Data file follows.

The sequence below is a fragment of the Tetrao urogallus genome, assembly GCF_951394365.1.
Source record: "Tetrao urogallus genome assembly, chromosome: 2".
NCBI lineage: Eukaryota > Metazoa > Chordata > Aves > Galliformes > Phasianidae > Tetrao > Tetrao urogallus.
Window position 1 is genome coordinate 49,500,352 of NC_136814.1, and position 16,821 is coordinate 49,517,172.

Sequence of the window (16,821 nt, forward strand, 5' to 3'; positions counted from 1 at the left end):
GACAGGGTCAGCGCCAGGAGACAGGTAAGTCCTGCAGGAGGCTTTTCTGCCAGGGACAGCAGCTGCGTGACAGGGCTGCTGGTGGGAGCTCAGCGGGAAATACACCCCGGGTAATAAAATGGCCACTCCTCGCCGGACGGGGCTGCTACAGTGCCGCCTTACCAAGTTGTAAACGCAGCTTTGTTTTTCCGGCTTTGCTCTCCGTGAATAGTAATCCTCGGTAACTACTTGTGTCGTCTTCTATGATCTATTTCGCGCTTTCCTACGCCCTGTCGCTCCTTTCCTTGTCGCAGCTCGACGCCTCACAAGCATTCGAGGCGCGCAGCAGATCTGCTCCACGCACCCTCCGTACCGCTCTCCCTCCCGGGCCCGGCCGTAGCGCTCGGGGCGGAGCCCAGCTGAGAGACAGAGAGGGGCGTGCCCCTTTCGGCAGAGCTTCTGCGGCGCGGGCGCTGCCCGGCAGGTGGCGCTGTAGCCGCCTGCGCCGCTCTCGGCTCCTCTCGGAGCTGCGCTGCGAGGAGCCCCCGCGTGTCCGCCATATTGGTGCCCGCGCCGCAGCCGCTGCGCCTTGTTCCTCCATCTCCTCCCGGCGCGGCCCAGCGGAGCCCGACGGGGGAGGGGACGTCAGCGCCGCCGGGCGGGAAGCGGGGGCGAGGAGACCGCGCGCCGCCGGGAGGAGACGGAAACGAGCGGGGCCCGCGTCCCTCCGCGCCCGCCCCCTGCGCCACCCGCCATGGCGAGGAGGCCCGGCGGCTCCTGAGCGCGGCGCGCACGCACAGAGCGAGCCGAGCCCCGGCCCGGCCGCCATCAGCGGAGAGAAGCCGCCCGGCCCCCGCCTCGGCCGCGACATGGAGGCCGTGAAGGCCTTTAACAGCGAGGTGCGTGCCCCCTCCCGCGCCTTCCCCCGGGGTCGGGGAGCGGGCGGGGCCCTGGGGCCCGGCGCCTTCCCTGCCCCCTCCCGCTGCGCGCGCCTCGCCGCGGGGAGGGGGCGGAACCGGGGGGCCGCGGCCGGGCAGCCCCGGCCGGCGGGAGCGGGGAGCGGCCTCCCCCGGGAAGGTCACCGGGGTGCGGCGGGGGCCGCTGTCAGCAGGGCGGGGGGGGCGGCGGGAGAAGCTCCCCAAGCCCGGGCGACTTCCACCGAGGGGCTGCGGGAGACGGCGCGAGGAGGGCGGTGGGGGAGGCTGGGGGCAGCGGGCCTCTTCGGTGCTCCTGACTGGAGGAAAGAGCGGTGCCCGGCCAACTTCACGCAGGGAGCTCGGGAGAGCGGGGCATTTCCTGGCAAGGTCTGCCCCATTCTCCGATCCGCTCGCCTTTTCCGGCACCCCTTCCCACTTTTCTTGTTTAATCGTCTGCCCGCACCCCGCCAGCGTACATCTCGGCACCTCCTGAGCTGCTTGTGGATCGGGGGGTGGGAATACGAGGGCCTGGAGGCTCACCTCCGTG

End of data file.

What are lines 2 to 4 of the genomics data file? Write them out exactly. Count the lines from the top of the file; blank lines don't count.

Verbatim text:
Source record: "Tetrao urogallus genome assembly, chromosome: 2".
NCBI lineage: Eukaryota > Metazoa > Chordata > Aves > Galliformes > Phasianidae > Tetrao > Tetrao urogallus.
Window position 1 is genome coordinate 49,500,352 of NC_136814.1, and position 16,821 is coordinate 49,517,172.